Talk about oversharing too much information: a daughter’s Facebook boast about the settlement of an age discrimination lawsuit has cost her father $80,000. When Patrick Snay, 69, was let go as the headmaster of Gulliver Preparatory School in Miami, he filed an age discrimination and retaliation lawsuit, which was settled for $80,000 in November 2011. The settlement agreement contained a standard confidentiality clause preventing either party from talking about the terms.
Unfortunately, Snay told his teenage daughter Dana about the agreement, which included $10,000 in back pay, $60,000 for attorney’s fees, and the $80,000 settlement. Snay told the Miami Herald that he felt obligated to explain it to his daughter because she suffered from “psychological scars” from peers at the school. Dana, in turn, bragged about the settlement on Facebook to her 1,200 friends, many of whom attended Gulliver. According to court documents, the post read: “Mama and Papa Snay won the case against Gulliver. Gulliver is now officially paying for my vacation to Europe this summer. SUCK IT.” The post reached the school’s lawyers at the speed of social media, and on November 7, 2011, four days after reaching the deal, the attorneys told Snay they wouldn’t pay him. Snay filed a motion to enforce the settlement on June 9, 2012, which he won, but the school won an appeal on February 26, 2014.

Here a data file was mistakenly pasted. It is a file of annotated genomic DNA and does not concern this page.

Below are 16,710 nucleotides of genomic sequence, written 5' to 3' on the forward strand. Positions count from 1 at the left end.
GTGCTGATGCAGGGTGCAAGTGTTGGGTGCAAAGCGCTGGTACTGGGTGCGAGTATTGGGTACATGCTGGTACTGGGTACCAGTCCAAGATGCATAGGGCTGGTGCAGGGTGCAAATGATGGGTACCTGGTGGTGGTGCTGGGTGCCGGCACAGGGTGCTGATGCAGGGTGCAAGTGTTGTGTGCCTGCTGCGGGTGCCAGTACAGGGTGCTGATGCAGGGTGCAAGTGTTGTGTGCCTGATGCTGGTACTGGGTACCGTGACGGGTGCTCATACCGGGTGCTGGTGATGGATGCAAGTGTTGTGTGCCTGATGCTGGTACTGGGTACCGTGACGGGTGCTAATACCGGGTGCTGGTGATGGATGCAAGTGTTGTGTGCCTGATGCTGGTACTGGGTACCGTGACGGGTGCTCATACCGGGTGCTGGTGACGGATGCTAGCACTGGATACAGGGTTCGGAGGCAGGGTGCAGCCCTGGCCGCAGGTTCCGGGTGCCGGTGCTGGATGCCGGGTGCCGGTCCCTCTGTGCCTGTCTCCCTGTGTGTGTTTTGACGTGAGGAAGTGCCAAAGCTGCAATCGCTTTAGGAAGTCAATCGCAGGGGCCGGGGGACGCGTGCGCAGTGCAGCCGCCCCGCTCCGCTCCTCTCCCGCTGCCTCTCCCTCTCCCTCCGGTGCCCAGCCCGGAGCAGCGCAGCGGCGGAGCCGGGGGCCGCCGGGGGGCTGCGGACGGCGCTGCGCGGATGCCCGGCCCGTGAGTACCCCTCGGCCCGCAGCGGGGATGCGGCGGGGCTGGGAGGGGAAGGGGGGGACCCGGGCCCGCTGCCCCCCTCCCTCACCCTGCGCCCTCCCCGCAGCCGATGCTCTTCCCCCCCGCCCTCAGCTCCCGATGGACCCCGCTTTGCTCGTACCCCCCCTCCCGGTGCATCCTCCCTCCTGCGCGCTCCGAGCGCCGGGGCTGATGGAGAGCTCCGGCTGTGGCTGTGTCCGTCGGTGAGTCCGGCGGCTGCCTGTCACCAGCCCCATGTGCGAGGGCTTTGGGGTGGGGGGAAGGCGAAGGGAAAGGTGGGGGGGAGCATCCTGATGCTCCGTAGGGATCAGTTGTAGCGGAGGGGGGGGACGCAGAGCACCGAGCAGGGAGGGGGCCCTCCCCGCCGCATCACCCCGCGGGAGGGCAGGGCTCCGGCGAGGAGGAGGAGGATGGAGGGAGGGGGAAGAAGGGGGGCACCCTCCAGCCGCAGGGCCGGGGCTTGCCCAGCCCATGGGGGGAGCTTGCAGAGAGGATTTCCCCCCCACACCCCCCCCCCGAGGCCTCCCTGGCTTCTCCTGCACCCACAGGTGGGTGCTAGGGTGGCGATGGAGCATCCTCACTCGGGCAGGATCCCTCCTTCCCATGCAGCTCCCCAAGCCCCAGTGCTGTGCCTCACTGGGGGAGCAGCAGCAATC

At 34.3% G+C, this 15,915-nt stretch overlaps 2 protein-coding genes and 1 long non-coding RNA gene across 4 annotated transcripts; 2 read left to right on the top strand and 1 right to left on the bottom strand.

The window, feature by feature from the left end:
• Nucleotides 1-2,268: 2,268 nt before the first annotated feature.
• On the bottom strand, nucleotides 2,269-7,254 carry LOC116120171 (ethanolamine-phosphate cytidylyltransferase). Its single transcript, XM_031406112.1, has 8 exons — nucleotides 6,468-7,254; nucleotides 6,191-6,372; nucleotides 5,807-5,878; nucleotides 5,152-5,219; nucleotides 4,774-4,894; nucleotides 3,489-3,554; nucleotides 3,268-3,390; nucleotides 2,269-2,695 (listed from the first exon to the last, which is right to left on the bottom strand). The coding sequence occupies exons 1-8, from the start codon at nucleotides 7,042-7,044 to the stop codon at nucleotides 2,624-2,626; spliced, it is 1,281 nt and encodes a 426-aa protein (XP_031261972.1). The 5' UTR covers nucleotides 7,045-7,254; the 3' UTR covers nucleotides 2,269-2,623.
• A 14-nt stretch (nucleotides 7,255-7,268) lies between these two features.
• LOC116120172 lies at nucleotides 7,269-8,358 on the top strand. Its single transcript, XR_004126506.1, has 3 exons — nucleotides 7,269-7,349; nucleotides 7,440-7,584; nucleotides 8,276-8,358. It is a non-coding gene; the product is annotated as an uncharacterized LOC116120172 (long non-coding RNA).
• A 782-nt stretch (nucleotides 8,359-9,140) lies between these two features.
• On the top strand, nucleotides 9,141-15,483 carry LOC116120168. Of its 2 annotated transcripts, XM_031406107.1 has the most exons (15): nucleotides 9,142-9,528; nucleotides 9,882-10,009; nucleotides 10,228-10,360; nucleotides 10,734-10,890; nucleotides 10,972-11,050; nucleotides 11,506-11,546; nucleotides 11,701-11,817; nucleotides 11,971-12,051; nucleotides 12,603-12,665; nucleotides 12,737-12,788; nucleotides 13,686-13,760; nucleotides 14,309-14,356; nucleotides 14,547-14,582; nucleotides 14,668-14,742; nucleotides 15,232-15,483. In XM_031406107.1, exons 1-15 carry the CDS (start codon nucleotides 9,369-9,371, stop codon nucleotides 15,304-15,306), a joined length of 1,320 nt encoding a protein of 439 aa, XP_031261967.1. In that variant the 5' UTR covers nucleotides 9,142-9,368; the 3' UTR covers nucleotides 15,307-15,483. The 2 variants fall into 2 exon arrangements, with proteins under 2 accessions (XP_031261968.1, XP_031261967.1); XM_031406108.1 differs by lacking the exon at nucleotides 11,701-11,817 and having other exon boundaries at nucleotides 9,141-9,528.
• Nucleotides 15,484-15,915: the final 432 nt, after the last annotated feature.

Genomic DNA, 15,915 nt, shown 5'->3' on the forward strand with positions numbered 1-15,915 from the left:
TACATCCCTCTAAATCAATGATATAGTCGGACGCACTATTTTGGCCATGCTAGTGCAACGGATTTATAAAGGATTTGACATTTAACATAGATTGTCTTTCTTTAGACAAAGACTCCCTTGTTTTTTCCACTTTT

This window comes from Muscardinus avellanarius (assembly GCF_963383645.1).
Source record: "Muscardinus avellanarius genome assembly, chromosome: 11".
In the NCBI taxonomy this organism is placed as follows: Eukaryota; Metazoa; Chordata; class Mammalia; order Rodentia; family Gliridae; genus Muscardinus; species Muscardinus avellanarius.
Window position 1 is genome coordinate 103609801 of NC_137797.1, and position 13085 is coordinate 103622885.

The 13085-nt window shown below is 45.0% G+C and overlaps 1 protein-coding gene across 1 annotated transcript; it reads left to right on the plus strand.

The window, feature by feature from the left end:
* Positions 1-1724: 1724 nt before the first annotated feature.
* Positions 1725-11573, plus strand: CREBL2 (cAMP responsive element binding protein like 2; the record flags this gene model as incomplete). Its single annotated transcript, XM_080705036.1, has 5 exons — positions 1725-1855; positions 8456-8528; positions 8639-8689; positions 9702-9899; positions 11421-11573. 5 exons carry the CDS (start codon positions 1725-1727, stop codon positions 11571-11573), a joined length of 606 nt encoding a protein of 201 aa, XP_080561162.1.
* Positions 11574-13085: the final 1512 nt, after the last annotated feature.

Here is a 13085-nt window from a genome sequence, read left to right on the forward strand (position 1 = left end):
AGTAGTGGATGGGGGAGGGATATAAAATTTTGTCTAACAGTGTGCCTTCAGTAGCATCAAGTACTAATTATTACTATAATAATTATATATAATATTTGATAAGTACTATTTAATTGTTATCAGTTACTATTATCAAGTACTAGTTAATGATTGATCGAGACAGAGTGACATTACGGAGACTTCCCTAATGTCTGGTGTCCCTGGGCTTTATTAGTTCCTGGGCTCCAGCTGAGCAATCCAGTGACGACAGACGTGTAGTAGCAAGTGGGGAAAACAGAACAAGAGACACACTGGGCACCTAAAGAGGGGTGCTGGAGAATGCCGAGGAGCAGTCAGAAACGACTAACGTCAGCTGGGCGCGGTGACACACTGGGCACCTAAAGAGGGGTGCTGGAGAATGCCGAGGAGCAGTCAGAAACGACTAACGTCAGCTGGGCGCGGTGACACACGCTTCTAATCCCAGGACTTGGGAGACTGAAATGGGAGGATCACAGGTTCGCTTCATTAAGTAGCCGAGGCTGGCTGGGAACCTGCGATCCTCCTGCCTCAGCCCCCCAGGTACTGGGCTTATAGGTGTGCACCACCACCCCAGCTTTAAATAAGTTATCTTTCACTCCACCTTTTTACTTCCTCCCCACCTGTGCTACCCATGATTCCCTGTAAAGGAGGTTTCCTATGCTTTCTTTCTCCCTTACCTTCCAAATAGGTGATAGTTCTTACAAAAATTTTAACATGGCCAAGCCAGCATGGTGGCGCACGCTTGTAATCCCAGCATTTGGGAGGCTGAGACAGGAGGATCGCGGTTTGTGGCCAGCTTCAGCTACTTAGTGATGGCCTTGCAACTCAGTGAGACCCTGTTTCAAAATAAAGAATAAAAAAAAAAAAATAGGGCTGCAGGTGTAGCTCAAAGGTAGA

Snay says he never told Dana that he’d “won” the case, and that she didn’t go to Europe that summer. “This, however, does not change our analysis,” wrote State of Florida Third District Court of Appeal Judge Linda Ann Wells in the order granting the appeal. Judge Wells added, “Rather, before the ink was dry on the agreement, and notwithstanding the clear language of section 13 mandating confidentiality, Snay violated the agreement by doing exactly what he had promised not to do.”
The case is Gulliver Schools, Inc., a Florida corporation, and School Management Systems, Inc., a Florida corporation, appellants, vs. Patrick Snay, appellee, No. 3D13-1952, Lower Tribunal No. 10-62368. Scott A. Cole and Kristen A. Tajak of Cole, Scott & Kissane were attorneys for the appellants. Jonathan M. Streisfield, David L. Ferguson and Scott J. Weiselberg, of Kopelowitz Ostrow Ferguson Weiselberg Keechl were attorneys for Snay, the appellee.